(The first music director was Klauspeter Seibel (1936–2011). He retired in 2005 from the LPO. Seibel's work with LPO was widely praised in eulogies of his death.)

He got me a commission for the Nuremberg Symphony. I was very lucky, particularly living in New Orleans until 2005, to get all my music played.

When I relocated to Williamstown it was struggle because I was displaced from the environment I was in. I had to make new connections.

There are two ways of getting your music performed. One way is to get a commission. That guarantees a performance. The other way is what we are discussing now through Kickstarter is to fund raise and set it up yourself. In other words to be your own entrepreneur.

CG Are you good at that?

SD I’m good enough to get the job done. Half the battle is just doing it. Just trying. I know composers who are not good at it. They have decided that they’re not good at it so they don’t even try. You have to believe in your work. That gives you the motivation to keep on going. You have to be organized. You can’t be disheveled and get things done. You have to be very structured. If the work itself is neat and organized why shouldn’t the means to promote it also be the same?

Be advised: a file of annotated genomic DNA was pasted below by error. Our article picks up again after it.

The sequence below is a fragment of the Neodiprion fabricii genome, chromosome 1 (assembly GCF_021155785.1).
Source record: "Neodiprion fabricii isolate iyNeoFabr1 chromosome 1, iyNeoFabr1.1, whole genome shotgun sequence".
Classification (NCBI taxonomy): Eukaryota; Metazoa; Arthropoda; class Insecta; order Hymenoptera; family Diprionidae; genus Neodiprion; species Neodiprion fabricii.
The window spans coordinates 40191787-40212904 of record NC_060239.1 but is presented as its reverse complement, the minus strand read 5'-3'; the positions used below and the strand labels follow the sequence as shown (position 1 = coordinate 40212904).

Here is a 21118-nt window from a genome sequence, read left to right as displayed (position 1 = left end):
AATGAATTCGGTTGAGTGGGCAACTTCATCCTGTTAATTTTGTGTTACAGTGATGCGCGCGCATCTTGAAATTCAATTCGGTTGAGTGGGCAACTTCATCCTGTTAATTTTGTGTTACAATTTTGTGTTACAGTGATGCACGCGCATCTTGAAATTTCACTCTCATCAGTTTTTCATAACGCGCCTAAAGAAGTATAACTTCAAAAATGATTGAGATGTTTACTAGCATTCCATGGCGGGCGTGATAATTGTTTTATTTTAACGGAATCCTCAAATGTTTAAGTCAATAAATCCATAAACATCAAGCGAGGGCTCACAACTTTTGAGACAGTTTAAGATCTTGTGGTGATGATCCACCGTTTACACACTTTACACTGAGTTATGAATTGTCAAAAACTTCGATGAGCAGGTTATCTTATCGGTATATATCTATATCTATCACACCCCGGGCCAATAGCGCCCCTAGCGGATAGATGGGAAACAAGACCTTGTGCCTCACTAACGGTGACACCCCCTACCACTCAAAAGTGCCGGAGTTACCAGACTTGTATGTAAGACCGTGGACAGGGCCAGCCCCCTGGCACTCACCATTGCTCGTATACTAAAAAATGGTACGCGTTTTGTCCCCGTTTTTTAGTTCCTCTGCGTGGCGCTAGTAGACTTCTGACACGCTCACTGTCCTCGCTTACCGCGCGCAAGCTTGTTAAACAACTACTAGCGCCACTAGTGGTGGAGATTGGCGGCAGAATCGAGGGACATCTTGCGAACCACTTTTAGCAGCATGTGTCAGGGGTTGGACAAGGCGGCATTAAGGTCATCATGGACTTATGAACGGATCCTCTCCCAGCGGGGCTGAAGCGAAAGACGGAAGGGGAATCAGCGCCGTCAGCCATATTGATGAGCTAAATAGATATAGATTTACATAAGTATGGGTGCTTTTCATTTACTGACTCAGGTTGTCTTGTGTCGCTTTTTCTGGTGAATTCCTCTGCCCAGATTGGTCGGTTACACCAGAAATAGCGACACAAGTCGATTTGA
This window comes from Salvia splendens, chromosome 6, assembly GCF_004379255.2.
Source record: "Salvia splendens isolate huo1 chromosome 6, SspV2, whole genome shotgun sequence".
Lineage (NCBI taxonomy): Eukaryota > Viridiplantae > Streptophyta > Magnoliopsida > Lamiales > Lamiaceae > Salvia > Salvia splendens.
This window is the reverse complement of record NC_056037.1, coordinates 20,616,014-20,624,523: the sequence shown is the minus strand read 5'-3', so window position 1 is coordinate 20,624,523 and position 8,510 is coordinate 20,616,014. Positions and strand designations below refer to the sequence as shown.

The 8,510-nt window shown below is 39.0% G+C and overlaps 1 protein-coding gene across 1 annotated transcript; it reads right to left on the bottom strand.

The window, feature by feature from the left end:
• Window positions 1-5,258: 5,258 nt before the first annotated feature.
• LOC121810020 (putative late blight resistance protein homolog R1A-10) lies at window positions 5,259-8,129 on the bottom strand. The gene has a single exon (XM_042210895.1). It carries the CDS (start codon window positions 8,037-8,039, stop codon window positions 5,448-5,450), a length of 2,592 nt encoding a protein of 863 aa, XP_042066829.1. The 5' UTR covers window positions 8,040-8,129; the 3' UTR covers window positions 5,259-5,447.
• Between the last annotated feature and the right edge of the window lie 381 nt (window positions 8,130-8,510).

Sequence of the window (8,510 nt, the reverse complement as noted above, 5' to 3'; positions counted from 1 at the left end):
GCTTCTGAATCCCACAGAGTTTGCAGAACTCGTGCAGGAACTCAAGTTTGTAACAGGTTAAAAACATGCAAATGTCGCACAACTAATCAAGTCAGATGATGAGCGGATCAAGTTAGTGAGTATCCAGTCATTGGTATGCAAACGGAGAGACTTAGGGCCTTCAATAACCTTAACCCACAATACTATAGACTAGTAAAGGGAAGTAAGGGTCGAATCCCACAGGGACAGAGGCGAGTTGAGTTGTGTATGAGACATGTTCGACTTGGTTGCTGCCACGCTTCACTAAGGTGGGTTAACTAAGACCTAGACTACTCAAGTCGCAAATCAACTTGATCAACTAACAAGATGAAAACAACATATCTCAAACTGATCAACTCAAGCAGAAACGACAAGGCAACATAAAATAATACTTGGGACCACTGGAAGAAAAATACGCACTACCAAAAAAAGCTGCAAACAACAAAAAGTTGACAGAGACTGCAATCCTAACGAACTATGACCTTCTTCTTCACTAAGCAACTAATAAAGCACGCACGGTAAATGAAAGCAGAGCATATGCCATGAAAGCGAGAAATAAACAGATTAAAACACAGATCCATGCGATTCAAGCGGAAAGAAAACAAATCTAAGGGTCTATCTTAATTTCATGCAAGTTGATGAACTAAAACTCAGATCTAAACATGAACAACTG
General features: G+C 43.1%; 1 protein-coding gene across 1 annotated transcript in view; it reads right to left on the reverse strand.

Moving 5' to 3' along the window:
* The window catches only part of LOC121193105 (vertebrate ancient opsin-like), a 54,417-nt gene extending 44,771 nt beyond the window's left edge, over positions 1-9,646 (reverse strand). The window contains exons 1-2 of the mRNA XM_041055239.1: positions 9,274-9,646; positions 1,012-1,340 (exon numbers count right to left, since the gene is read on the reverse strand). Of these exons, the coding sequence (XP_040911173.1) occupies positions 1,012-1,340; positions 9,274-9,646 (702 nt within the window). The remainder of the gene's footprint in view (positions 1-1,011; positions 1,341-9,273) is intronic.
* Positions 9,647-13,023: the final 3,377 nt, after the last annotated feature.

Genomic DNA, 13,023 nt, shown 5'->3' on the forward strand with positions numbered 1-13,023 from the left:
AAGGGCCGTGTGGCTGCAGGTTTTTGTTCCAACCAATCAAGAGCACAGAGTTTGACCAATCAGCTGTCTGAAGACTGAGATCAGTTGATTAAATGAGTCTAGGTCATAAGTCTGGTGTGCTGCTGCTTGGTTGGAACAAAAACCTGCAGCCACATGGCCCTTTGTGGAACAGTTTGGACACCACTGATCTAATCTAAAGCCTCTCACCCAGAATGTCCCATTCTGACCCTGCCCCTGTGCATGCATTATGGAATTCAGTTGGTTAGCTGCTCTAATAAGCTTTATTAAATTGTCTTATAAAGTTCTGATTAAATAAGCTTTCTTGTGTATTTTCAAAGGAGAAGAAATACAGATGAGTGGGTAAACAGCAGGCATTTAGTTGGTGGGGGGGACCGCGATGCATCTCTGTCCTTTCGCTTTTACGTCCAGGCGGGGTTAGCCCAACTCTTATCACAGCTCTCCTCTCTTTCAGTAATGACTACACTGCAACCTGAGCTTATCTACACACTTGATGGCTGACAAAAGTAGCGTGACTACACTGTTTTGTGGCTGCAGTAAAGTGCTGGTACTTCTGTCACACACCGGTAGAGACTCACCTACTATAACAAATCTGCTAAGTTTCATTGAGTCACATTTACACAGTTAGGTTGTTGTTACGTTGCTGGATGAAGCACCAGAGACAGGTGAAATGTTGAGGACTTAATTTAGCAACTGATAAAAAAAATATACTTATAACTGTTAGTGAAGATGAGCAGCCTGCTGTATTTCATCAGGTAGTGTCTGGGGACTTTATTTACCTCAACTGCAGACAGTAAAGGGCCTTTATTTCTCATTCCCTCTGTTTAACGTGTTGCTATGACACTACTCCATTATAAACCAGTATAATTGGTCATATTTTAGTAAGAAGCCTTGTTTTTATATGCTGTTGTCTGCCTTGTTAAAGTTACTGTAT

CG Don’t you also have other premieres coming up?

SD Right after the Williams concert I am going to New Orleans for the premiere of a Clarinet Concerto. There will be three performances by the Philharmonic. The clarinetist commissioned me to write a piece. The performances will be October 17, 18 and 19. ln November my wife and I drive to North Carolina. Mars Hill College is giving a week long festival of my music. Ten different pieces, mostly chamber music, will be performed.

I have a premiere of a piece for French horn and piano in early February at University of Wisconsin. In late February we’re going to Baton Rouge which is 90 miles west of New Orleans for the premiere of my piano concerto with the Louisiana State University Orchestra. This is a piece I wrote in 1990. The pianist, Willis Delony, is a friend of mine. He liked the piece and is premiering it 25 years after it was written.

When I come back in March I have a premiere at Williams. My Third Violin Sonata will be performed at Brooks-Rogers auditorium. It was completed last April.

CG You’re on a roll.

SD Yeah. It’s the luck of the draw. Things got stacked up.